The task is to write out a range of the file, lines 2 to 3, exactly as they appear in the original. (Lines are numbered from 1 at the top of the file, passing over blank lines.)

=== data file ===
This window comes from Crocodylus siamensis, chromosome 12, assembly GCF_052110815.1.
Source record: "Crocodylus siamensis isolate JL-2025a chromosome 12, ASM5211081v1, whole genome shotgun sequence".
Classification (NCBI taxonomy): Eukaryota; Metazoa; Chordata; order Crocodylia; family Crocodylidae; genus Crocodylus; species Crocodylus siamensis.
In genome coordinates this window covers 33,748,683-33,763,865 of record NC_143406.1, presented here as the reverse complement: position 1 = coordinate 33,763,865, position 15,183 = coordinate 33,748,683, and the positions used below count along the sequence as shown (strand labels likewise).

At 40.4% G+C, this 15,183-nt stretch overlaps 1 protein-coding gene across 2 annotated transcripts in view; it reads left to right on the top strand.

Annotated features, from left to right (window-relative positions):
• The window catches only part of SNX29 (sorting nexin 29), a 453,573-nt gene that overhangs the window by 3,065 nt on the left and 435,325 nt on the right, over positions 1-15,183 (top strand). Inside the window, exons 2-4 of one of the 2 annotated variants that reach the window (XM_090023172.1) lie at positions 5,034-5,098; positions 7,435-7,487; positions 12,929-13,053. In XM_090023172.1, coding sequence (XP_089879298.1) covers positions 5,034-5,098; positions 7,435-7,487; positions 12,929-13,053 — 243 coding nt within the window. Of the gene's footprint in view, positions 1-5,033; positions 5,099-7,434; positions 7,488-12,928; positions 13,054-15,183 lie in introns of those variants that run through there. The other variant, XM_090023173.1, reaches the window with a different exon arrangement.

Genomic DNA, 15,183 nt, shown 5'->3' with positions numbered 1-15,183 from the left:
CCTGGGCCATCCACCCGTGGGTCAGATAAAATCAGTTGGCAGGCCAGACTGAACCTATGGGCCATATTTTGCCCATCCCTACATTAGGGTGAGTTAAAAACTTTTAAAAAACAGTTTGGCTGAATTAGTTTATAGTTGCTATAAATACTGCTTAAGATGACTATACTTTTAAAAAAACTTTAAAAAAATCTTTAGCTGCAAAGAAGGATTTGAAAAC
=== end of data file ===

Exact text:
Source record: "Crocodylus siamensis isolate JL-2025a chromosome 12, ASM5211081v1, whole genome shotgun sequence".
Classification (NCBI taxonomy): Eukaryota; Metazoa; Chordata; order Crocodylia; family Crocodylidae; genus Crocodylus; species Crocodylus siamensis.